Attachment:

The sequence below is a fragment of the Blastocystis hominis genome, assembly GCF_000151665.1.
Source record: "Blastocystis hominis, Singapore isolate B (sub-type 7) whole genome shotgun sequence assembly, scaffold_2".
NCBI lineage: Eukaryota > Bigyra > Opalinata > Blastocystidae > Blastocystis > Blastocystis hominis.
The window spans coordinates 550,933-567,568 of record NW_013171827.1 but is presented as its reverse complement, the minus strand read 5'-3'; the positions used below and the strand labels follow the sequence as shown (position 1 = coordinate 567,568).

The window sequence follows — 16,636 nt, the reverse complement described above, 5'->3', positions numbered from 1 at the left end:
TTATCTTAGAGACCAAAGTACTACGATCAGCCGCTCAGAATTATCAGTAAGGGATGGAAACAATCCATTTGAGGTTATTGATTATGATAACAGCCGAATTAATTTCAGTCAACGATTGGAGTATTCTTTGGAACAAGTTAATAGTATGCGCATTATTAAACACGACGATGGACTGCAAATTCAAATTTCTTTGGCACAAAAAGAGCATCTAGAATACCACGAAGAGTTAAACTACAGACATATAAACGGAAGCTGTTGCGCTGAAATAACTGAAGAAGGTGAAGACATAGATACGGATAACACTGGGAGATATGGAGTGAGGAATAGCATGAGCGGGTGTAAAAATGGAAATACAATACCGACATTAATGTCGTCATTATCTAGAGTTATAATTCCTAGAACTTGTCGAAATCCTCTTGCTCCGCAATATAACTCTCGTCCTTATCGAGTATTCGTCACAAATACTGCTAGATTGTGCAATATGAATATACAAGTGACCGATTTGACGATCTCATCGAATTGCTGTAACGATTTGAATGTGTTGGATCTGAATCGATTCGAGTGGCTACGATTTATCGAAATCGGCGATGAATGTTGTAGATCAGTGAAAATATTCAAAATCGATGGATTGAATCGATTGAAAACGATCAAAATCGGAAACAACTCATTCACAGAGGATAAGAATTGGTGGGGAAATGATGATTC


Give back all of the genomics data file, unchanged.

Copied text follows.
The sequence below is a fragment of the Blastocystis hominis genome, assembly GCF_000151665.1.
Source record: "Blastocystis hominis, Singapore isolate B (sub-type 7) whole genome shotgun sequence assembly, scaffold_2".
NCBI lineage: Eukaryota > Bigyra > Opalinata > Blastocystidae > Blastocystis > Blastocystis hominis.
The window spans coordinates 550,933-567,568 of record NW_013171827.1 but is presented as its reverse complement, the minus strand read 5'-3'; the positions used below and the strand labels follow the sequence as shown (position 1 = coordinate 567,568).

The window sequence follows — 16,636 nt, the reverse complement described above, 5'->3', positions numbered from 1 at the left end:
TTATCTTAGAGACCAAAGTACTACGATCAGCCGCTCAGAATTATCAGTAAGGGATGGAAACAATCCATTTGAGGTTATTGATTATGATAACAGCCGAATTAATTTCAGTCAACGATTGGAGTATTCTTTGGAACAAGTTAATAGTATGCGCATTATTAAACACGACGATGGACTGCAAATTCAAATTTCTTTGGCACAAAAAGAGCATCTAGAATACCACGAAGAGTTAAACTACAGACATATAAACGGAAGCTGTTGCGCTGAAATAACTGAAGAAGGTGAAGACATAGATACGGATAACACTGGGAGATATGGAGTGAGGAATAGCATGAGCGGGTGTAAAAATGGAAATACAATACCGACATTAATGTCGTCATTATCTAGAGTTATAATTCCTAGAACTTGTCGAAATCCTCTTGCTCCGCAATATAACTCTCGTCCTTATCGAGTATTCGTCACAAATACTGCTAGATTGTGCAATATGAATATACAAGTGACCGATTTGACGATCTCATCGAATTGCTGTAACGATTTGAATGTGTTGGATCTGAATCGATTCGAGTGGCTACGATTTATCGAAATCGGCGATGAATGTTGTAGATCAGTGAAAATATTCAAAATCGATGGATTGAATCGATTGAAAACGATCAAAATCGGAAACAACTCATTCACAGAGGATAAGAATTGGTGGGGAAATGATGATTC